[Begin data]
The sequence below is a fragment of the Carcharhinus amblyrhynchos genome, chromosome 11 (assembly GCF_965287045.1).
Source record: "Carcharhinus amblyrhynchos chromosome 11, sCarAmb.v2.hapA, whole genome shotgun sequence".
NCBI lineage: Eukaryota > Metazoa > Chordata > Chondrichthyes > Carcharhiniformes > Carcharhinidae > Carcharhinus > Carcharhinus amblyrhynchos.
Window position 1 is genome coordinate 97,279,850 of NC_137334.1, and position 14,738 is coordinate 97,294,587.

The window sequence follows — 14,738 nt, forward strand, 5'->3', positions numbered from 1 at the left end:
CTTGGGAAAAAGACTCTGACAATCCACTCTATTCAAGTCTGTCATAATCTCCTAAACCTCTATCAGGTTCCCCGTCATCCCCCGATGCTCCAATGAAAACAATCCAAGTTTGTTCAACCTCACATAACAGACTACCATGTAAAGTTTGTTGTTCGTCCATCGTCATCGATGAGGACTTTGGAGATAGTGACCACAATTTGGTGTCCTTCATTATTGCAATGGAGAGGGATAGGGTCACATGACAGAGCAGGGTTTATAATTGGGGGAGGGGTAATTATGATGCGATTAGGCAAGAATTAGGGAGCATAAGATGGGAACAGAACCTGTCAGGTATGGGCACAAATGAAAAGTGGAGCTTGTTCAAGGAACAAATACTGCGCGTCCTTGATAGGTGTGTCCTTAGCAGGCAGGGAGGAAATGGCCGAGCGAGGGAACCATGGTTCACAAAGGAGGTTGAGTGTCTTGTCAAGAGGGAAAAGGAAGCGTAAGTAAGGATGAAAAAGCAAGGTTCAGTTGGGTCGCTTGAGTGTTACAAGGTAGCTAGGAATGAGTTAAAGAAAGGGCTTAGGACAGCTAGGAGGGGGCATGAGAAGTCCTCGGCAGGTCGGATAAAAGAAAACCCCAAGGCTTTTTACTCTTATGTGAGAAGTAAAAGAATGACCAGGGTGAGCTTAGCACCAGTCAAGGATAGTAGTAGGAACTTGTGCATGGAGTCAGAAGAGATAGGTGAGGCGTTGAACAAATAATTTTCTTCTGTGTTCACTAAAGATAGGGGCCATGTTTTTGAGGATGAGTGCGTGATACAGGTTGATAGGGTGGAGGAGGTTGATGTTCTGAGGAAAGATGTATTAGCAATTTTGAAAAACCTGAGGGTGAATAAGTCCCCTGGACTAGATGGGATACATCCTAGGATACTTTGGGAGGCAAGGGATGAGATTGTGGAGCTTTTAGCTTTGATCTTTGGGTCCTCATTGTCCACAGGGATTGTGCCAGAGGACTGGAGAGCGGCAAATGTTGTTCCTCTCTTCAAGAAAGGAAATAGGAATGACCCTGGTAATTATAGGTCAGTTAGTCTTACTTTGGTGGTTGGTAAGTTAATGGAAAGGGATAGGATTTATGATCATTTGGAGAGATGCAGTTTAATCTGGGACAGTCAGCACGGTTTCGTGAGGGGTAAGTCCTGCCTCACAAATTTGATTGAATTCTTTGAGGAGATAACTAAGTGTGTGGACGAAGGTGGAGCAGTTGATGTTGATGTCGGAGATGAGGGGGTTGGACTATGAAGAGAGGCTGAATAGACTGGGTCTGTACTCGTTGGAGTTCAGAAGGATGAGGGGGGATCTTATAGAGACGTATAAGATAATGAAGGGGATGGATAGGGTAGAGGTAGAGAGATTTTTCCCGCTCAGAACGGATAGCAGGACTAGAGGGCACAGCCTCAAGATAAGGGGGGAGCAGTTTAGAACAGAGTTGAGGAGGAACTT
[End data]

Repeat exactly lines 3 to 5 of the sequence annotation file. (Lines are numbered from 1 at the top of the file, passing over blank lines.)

NCBI lineage: Eukaryota > Metazoa > Chordata > Chondrichthyes > Carcharhiniformes > Carcharhinidae > Carcharhinus > Carcharhinus amblyrhynchos.
Window position 1 is genome coordinate 97,279,850 of NC_137334.1, and position 14,738 is coordinate 97,294,587.

The window sequence follows — 14,738 nt, forward strand, 5'->3', positions numbered from 1 at the left end: